Waiting time targets for cancer patients to start treatment in England have been missed again according to the latest monthly figures released today (Thursday).
NHS England aims for 85 per cent of cancer patients to start treatment after being diagnosed.
Today’s figures show this is 81 per cent – matching the previous month of January which was one of the worst recorded performances since records began in 2009.
The figures also show that 57 per cent of trusts failed (86 out of 150) to meet the 85 per cent target.
Emma Greenwood, Cancer Research UK’s head of policy, said: “These latest cancer waiting time figures are a stark reminder that many thousands of cancer patients have to wait longer than two months to start treatment. But this has not always been the case. Cancer Research UK’s new analysis shows that before 2014 waiting time targets were generally being hit and patients were swiftly diagnosed and treated. Now, it’s been over two years since the NHS first began missing this target, and that’s unacceptable. The health service urgently needs more resources to ensure patients get the tests they need as soon as possible. This must be a priority for the Government and the NHS.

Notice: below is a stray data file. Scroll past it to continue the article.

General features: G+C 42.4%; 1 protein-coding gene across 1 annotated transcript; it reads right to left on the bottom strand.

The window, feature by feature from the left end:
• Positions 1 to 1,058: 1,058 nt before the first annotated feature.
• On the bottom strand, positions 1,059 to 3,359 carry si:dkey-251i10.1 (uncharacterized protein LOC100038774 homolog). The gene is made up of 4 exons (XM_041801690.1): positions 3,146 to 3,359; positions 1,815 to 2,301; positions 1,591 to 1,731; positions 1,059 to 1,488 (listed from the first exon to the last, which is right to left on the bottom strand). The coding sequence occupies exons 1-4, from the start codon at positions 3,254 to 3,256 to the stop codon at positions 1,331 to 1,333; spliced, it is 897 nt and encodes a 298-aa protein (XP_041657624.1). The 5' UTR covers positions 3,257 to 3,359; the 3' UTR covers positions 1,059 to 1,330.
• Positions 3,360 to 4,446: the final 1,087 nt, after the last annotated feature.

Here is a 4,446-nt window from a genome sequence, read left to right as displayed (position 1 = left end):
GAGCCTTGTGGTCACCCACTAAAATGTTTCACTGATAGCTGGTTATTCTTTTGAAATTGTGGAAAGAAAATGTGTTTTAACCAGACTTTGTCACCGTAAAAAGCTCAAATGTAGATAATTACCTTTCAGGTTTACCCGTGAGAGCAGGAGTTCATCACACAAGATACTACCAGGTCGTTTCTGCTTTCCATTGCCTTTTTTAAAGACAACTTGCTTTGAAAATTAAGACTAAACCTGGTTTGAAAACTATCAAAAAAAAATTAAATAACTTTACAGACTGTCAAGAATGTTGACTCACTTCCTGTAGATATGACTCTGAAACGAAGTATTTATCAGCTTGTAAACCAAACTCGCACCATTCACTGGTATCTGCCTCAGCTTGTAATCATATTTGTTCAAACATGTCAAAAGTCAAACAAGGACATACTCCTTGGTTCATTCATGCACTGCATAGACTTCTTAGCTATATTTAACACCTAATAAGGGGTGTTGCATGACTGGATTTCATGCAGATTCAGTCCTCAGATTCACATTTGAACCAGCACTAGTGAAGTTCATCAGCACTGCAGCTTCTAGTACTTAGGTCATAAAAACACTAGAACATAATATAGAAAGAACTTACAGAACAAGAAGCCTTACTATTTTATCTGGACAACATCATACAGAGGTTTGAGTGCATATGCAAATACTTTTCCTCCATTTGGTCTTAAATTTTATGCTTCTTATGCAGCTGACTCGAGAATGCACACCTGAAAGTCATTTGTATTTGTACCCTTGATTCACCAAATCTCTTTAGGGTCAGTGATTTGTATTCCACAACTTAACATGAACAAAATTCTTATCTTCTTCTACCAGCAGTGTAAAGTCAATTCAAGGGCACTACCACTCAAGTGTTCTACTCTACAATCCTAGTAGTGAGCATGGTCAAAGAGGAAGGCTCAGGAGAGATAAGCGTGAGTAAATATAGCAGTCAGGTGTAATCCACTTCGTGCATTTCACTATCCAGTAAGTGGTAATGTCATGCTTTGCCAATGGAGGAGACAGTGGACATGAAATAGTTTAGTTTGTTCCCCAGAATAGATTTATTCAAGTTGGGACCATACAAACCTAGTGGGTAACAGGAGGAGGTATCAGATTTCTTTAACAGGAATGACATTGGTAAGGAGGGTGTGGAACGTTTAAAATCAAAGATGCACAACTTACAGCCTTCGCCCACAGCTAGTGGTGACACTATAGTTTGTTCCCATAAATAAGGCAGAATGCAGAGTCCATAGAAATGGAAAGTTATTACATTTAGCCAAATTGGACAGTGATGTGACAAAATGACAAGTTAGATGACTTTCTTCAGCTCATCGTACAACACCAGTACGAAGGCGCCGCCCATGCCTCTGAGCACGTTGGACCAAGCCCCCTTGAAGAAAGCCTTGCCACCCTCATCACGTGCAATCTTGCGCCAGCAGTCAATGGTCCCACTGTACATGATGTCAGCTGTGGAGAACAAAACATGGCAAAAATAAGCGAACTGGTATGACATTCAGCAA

“These targets exist to ensure quick diagnosis and access to cancer treatment, which is vital if we’re to give patients the best chance of a cure and are serious about having survival rates to match the best in the world. The annual figures are released next month and we will be examining them closely to see what the yearly pattern looks like.”
For media enquiries contact the Cancer Research UK press office on 020 3469 8300 or, out of hours, on 07050 264 059.